The source of the dye is not important, the only requirements are that the dye used be substantially soluble in the flush fluid and that it effectively modifies the color of the flush fluid to produce an esthetically acceptable color. Thus, any standard text can be consulted to locate suitable dyes. However, in accordance with the present invention a pleasing appearance is imparted to the fluid by adding thereto a small but effective amount of an oil soluble dye. Suitable oil soluble dyes can be located in Kirk-Othmer, Encyclopedia of Chemical Technology, Second Edition, Volume 7, beginning at page 462; the disclosure of which is incorporated herein by reference. The oil soluble dyes are normally incorporated in the synthetic fluid composition up to about 5.0% by weight; with from about 0.1% to about 2.0% by weight being especially preferred.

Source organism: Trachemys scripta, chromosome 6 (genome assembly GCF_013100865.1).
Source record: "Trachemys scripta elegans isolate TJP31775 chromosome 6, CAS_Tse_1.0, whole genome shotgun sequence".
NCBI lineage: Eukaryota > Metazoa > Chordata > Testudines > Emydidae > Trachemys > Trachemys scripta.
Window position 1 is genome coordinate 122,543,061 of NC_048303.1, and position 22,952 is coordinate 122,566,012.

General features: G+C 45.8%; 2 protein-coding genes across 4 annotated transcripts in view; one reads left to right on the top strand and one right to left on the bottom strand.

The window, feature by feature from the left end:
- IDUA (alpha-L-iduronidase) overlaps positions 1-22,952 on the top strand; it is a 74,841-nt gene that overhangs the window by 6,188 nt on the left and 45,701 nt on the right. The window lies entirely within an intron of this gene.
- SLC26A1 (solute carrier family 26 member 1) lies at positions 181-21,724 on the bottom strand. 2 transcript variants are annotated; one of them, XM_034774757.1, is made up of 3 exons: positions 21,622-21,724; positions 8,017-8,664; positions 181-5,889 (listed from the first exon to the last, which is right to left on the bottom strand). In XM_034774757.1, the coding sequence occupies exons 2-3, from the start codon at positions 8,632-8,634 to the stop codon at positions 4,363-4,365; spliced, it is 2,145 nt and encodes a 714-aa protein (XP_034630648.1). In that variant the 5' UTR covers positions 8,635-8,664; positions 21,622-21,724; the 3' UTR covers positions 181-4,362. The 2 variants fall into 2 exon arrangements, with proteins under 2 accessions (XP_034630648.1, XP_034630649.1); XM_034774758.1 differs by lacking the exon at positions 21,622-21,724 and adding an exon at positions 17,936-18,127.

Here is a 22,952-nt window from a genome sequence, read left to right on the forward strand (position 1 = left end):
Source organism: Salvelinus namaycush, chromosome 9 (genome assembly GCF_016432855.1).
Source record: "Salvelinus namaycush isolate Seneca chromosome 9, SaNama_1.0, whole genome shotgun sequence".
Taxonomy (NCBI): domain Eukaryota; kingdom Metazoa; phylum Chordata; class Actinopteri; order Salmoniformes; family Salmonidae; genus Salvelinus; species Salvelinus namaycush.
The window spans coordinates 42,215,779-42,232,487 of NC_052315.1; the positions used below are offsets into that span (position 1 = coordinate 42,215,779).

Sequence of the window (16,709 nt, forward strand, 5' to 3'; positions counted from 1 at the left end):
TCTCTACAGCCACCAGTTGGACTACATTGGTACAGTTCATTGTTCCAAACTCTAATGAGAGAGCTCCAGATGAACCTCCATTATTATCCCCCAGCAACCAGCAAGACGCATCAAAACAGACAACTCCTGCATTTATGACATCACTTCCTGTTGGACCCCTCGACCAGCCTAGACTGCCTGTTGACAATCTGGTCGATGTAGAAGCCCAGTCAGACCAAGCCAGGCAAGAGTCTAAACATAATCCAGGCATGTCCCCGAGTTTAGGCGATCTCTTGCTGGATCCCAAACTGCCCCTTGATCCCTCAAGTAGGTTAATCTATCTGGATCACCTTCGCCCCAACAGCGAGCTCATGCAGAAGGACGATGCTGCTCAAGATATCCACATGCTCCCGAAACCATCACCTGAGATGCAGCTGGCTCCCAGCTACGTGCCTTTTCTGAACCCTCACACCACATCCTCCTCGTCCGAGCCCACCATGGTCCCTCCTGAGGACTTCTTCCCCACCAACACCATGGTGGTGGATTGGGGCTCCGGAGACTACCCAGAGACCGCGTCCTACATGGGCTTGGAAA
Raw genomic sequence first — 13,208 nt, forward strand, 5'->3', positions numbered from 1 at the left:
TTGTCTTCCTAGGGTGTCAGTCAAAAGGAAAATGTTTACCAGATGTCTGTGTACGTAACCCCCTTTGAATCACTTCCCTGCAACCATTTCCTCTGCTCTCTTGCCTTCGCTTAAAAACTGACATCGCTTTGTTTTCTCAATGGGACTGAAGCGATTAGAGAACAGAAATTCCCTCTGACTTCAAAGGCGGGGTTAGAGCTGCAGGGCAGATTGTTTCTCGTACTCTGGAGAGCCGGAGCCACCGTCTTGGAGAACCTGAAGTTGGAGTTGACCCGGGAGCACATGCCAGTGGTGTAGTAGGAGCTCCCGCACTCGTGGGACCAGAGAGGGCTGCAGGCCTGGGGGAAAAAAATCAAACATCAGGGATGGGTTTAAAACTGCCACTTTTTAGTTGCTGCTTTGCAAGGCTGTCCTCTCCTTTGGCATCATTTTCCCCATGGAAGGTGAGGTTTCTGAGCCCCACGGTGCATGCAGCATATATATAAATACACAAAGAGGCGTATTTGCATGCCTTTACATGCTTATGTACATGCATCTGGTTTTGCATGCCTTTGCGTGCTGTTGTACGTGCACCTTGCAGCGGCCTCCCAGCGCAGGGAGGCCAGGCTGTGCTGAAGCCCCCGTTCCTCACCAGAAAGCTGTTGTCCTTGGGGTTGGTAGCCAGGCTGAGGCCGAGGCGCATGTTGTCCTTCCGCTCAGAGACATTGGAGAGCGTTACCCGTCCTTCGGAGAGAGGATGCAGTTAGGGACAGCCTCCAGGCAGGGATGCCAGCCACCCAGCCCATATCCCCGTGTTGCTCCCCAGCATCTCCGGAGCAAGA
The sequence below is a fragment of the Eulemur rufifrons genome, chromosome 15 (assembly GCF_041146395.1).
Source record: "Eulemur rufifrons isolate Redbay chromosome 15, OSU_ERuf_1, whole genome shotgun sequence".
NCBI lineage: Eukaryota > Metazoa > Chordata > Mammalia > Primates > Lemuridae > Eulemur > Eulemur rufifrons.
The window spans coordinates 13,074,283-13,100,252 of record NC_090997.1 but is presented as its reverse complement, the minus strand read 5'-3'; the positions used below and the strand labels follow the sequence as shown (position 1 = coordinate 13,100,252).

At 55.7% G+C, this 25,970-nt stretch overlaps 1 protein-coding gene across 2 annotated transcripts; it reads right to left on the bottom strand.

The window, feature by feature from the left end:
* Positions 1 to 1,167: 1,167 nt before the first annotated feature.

It is sometimes desirable to add a deodorant and bacteriostat to the flush fluid under use conditions, because sewage may cling to the inside wall of the commode and the fluid may not come into complete contact with said sewage and unpleasant odors as well as bacterial growth are produced or the fluid may retain foul smelling odors and bacterial growth upon repeated use. Unpleasant odors can be masked by adding an aromatic compound to the flush fluid to act as a deodorant. The aromatic compounds are used in concentrations sufficient to impart a pleasing aroma to the fluid. Thus, deodorants are incorporated into the flush fluid composition at levels of up to about 5.0% by weight, with a concentration of from about 0.01% to about 2.0% by weight being especially preferred. Suitable deodorants are selected from the group of linalool, geraniol, coumarin, acetophenone, salicyl alcohol, vanillin, salicylaldehyde, 3-methylcyclopentadecanone, methyl octine carbonate, styrallyl acetate, oil of cedarwood, oil of cedarleaf, oil of lavender, oil of petigram, oil of lemongrass, lemon oil, oil of rosemary, oil of rose, oil of pine, oil of cashmere, oil of musk, oil of tangerine, oil of bergamol, and mixtures thereof.